If you are able to receive ATC authorization to fly in controlled airspace, then you would be subject to the FAA’s published visibility and cloud ceiling requirements of that particular airspace designation.

Legally, no aircraft may fly at or above 18,000 MSL, unless you are flying on an Instrument Flight Plan, with a valid pilot license with an instrument rating, which is not applicable to unregistered ultralight aircraft and unlicensed aviators.

Therefore, the practical physical limit for any unregistered ultralight aircraft with an unlicensed pilot is 18,000 MSL.

  • The limits of human physiology when exposed to the elements at altitude

The higher up you go in elevation, the thinner the air becomes and the colder the ambient temperature becomes. The FAA requires that all licensed pilots must use supplemental oxygen, if flying above 12,500 MSL for 30 minutes or more, according to FAR 91.211.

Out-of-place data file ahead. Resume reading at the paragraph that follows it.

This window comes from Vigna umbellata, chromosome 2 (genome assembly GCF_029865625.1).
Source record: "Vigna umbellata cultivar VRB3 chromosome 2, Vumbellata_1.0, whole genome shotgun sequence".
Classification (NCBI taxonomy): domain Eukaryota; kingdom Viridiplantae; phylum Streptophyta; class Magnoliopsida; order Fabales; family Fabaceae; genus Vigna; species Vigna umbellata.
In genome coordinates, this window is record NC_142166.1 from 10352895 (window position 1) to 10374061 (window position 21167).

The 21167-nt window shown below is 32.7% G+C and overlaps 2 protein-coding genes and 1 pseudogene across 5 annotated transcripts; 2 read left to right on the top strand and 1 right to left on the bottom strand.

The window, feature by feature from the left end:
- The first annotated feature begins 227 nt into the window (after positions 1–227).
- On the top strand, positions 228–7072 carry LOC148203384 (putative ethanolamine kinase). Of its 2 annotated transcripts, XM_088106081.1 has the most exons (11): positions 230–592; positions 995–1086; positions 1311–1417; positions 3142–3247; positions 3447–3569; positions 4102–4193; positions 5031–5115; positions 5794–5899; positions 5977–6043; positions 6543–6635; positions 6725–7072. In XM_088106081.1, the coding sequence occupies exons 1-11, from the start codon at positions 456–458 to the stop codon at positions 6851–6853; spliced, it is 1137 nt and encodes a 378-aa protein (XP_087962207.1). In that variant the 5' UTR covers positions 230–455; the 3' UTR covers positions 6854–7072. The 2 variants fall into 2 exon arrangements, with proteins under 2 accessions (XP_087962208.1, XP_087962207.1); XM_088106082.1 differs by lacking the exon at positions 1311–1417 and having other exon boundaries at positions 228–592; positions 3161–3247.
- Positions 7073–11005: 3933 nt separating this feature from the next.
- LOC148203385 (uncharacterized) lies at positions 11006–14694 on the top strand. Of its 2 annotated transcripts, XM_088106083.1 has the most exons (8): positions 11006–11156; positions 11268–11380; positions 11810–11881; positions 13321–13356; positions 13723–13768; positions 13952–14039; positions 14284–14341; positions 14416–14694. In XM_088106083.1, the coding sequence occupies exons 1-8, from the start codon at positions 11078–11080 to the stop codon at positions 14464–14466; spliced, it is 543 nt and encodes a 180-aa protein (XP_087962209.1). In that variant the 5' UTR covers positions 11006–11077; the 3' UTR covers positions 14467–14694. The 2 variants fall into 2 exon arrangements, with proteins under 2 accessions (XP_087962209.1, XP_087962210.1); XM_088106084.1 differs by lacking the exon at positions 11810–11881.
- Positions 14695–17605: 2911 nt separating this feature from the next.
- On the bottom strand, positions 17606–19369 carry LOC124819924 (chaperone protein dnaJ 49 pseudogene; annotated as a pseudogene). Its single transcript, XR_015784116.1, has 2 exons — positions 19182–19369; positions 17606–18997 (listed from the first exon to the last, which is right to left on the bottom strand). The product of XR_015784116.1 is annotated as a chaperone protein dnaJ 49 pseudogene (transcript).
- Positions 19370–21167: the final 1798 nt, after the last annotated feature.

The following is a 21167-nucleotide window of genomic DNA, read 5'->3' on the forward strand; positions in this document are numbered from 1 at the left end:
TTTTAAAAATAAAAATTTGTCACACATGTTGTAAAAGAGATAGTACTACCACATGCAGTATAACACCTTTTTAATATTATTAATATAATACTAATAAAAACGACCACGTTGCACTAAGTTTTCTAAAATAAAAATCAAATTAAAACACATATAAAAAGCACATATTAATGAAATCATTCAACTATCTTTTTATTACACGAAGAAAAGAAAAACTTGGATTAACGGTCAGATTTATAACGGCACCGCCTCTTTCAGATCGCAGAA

If this limit has been imposed upon licensed pilots, then it goes without saying that the same danger of lack of oxygen at that altitude would naturally apply to ultralight aviators as well.

It is also worth noting that the outside ambient temperature at that altitude can drop to below-freezing levels.

This combination can make for a very unpleasant flying experience, unless you are dressed in layers and carry an oxygen tank with you.

  1. Where are ultralights prohibited from flying?

In accordance with FAR 103.15, ultralight aircraft may not be flown over congested areas which are densely populated. 

Nor may they be flown over prohibited or restricted airspace or any airspace for which a general Notice to Airmen has been issued, restricting flight therein, in general, without prior approval from the controlling agency. This is not specific to ultralight aircraft, but applies to all aircraft. Nonetheless it is worth calling out here.

  1. Can you fly an ultralight aircraft for commercial purposes?

Ultralight aircraft may not be flown for commercial purposes at all, unless the aircraft is specifically registered with the FAA, an airworthiness directive has been issued for it in accordance with commercial aviation standards, and the pilot has a commercial pilot license.